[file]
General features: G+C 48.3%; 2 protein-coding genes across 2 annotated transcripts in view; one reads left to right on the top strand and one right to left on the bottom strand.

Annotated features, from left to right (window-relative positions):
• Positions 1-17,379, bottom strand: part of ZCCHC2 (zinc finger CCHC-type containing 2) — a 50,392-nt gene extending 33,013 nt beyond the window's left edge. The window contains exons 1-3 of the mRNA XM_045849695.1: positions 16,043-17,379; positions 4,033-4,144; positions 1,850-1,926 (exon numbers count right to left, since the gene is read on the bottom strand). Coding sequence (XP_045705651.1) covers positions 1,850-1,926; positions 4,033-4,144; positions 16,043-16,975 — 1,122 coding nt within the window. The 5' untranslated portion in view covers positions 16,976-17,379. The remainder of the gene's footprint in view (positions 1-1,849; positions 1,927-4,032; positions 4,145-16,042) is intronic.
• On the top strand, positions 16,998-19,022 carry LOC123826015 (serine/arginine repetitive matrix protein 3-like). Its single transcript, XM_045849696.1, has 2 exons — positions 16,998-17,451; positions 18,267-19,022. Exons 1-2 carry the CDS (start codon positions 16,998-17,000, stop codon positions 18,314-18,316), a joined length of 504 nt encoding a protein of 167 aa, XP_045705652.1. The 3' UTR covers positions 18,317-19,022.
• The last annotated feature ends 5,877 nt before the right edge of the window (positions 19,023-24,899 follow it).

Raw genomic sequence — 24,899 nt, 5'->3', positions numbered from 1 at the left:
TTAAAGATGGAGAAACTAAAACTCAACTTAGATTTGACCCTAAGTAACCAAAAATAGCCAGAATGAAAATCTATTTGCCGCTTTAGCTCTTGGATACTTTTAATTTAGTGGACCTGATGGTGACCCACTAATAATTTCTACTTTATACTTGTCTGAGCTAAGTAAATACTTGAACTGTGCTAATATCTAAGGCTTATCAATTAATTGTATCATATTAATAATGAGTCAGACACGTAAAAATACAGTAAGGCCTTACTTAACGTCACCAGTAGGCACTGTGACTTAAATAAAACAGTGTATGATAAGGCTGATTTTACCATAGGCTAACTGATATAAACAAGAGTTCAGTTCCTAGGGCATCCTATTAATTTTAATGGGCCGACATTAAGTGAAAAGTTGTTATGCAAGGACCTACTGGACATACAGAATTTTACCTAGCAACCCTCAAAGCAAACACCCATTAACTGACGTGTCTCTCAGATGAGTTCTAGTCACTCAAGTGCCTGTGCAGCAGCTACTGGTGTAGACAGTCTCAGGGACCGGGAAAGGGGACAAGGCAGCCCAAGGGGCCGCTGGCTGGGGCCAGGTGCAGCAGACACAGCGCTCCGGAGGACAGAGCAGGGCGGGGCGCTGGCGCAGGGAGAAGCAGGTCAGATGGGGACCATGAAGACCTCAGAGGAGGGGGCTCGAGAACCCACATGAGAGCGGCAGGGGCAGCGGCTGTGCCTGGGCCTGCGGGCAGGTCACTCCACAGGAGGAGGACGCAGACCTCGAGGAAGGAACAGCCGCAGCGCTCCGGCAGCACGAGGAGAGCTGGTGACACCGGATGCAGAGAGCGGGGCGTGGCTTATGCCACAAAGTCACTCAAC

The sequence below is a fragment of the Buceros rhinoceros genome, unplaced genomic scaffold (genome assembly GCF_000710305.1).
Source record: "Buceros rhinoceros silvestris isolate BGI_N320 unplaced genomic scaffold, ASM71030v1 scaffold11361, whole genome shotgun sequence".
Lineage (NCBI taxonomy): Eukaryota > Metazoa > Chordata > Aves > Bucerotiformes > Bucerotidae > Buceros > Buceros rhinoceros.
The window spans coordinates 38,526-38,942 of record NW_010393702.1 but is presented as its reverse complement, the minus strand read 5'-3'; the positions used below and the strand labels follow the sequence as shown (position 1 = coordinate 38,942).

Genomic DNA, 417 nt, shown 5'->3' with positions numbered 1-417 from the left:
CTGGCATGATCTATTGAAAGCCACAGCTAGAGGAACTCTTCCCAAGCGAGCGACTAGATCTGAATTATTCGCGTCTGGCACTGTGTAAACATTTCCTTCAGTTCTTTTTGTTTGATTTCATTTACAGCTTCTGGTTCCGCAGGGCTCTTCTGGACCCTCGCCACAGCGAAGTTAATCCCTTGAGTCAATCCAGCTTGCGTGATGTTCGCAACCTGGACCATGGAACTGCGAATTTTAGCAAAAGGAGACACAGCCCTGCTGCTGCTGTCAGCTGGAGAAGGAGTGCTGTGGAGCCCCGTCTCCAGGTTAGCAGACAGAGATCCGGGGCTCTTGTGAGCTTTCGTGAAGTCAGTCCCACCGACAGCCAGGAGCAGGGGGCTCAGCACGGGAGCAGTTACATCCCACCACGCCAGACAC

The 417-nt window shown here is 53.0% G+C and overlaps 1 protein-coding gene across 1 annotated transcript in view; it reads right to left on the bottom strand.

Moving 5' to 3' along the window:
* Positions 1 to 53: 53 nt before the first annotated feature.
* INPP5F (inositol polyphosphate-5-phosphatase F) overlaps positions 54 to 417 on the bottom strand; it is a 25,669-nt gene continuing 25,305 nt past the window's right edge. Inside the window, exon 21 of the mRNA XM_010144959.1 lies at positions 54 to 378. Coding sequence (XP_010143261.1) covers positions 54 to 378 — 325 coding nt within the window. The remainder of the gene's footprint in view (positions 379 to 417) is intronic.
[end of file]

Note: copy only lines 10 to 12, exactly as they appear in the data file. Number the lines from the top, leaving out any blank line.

Lineage (NCBI taxonomy): Eukaryota > Metazoa > Chordata > Aves > Bucerotiformes > Bucerotidae > Buceros > Buceros rhinoceros.
The window spans coordinates 38,526-38,942 of record NW_010393702.1 but is presented as its reverse complement, the minus strand read 5'-3'; the positions used below and the strand labels follow the sequence as shown (position 1 = coordinate 38,942).

Genomic DNA, 417 nt, shown 5'->3' with positions numbered 1-417 from the left: